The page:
You begin to get the pattern here. What we need are institutions that do exactly the opposite of what the Bretton Woods institutions are doing.
Then we come to the World Trade Organization, which regulates national and local governments to prohibit them from regulating transnational corporations, trade, and finance in the public interest. Let us replace the World Trade Organization with a United Nations Organization for Corporate Accountability. This organization would:
Coordinate international anti-trust actions to break up global concentrations of corporate power, with special attention to banking, media, and agribusiness.
Initiate dechartering procedures against transnational corporations with repeated convictions for criminal behavior.
Enable those harmed by a corporate subsidiary in one country to sue the parent company based in another country for damages.
Establish an internationally enforceable code of conduct covering all corporations with operations in more than one country, including a strict prohibition on corporate political participation of any kind.
There is a lot of work to be done at all levels to fix the damage created by more than fifty years of Bretton Woods and to set humanity on a more positive course, including serious political reforms at local and national levels to establish the democratic accountability of often badly corrupted governments. No where is this more important than here in the United States.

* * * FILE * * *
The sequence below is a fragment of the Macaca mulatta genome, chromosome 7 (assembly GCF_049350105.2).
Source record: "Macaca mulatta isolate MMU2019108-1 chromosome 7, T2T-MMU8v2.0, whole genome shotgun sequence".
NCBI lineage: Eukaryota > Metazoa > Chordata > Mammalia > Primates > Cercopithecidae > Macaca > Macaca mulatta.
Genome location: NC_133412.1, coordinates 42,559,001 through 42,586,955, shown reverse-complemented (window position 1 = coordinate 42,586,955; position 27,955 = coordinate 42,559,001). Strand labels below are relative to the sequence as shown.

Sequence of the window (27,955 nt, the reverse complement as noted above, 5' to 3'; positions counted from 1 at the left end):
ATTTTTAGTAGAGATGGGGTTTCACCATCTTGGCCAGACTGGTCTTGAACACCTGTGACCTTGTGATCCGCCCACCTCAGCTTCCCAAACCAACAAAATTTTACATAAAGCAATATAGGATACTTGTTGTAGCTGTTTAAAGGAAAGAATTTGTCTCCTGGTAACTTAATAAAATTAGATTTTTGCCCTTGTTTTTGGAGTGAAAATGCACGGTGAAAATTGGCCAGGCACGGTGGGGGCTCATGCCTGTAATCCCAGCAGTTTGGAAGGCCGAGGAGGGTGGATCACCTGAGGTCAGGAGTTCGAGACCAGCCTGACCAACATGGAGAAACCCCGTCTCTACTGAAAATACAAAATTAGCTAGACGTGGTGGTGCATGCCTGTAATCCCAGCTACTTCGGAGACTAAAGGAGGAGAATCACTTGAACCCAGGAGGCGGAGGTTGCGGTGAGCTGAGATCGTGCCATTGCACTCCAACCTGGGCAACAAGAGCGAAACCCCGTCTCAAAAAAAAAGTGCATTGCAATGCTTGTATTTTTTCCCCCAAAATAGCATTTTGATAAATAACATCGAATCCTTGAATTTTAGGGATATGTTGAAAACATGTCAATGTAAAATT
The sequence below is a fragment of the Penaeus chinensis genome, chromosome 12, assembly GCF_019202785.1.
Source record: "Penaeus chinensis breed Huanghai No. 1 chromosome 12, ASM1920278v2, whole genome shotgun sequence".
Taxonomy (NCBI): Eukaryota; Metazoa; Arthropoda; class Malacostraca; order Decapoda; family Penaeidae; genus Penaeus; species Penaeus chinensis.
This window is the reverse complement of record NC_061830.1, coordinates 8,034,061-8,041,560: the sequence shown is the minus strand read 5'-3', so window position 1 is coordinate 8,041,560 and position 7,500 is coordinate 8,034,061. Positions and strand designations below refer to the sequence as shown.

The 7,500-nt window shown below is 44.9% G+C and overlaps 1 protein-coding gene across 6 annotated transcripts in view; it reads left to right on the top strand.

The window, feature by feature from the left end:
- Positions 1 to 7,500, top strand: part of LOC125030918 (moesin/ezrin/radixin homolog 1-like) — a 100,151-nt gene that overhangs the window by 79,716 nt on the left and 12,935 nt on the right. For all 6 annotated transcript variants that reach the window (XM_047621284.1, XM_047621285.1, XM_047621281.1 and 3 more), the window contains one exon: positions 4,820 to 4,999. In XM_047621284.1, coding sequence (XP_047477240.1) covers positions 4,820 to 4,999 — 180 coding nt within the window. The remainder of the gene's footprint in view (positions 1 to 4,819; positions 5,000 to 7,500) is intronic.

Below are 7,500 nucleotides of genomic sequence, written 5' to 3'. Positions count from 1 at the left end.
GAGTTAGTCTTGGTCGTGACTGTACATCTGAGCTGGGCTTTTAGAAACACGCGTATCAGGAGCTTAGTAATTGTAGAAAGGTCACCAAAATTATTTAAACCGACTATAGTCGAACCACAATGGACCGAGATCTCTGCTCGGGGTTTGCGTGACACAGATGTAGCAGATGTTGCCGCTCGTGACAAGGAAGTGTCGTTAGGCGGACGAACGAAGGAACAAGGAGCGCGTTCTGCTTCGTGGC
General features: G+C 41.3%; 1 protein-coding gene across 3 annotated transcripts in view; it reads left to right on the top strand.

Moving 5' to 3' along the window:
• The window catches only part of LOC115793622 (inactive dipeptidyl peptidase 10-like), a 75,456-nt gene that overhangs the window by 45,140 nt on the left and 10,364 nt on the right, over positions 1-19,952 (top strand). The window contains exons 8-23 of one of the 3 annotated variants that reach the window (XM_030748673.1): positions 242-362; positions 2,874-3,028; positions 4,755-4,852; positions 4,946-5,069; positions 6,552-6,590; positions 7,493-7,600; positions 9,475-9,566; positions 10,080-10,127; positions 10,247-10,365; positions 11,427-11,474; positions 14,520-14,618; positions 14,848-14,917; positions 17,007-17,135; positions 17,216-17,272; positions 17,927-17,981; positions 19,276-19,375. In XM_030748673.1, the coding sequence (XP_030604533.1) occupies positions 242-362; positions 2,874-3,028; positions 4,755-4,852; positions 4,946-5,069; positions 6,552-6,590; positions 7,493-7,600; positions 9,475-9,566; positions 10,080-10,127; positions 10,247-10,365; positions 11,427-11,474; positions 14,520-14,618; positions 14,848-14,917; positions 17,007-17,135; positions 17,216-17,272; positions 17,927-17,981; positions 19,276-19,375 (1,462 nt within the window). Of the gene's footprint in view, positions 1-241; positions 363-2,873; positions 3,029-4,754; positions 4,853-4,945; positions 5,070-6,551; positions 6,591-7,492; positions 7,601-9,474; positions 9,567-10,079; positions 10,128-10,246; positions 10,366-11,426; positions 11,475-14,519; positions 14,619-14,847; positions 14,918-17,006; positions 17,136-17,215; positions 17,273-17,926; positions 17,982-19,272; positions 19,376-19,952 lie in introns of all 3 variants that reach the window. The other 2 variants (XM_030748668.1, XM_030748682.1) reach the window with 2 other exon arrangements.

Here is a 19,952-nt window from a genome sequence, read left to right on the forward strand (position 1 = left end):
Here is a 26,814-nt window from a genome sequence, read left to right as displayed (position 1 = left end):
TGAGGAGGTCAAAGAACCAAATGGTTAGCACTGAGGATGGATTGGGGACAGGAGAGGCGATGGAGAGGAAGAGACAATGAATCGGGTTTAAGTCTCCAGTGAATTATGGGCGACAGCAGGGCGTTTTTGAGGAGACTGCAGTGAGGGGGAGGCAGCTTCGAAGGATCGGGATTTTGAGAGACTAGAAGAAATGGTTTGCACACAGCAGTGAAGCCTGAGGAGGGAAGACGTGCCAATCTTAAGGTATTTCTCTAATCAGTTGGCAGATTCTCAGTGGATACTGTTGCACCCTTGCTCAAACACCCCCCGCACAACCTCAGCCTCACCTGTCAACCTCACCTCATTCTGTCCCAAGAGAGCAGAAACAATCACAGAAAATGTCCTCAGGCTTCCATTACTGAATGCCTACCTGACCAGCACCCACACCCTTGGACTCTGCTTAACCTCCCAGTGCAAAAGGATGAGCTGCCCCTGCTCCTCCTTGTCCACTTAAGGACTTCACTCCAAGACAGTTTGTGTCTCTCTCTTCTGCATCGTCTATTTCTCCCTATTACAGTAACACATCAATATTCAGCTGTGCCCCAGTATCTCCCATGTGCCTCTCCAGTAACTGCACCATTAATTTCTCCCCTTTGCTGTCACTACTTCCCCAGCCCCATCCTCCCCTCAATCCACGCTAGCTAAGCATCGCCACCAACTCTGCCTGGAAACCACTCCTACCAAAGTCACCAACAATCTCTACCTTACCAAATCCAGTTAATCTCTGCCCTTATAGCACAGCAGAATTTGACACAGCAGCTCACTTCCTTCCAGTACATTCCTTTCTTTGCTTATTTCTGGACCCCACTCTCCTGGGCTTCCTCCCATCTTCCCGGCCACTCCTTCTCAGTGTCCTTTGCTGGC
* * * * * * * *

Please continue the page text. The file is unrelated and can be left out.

Regrettably for many of us who grew up loving our country and believing it to be the bastion of democracy and the defender of world freedom, it is a sad thing to come to the realization that the United States government has been the chief architect of the destructive policies of the Bretton Woods system and has time-after-time acted to undermine democracy and authentic development in Southern countries. It is the chief barrier to the reform of the destructive structures of corporate globalization.
For those of us who hold U.S. citizenship we have a special obligation to the world to end this travesty through the deep reform of our political system. We have for example, too long acquiesced in the ritual choice between two largely identical candidates both owned body-and-soul by corporate money. In our upcoming presidential election let us not waste our votes on Al Gore in the futile hope he might eventually actually get around to reading Earth in the Balance.
This year we have the opportunity to vote for a serious candidate who has proven time and time again over a long and productive life to be an uncorruptible champion of the issues we all care about so deeply -- a true modern hero. He will be joining us here tonight. His name is Ralph Nader. He is running under the banner of the Green Party. We must give him our support and our votes.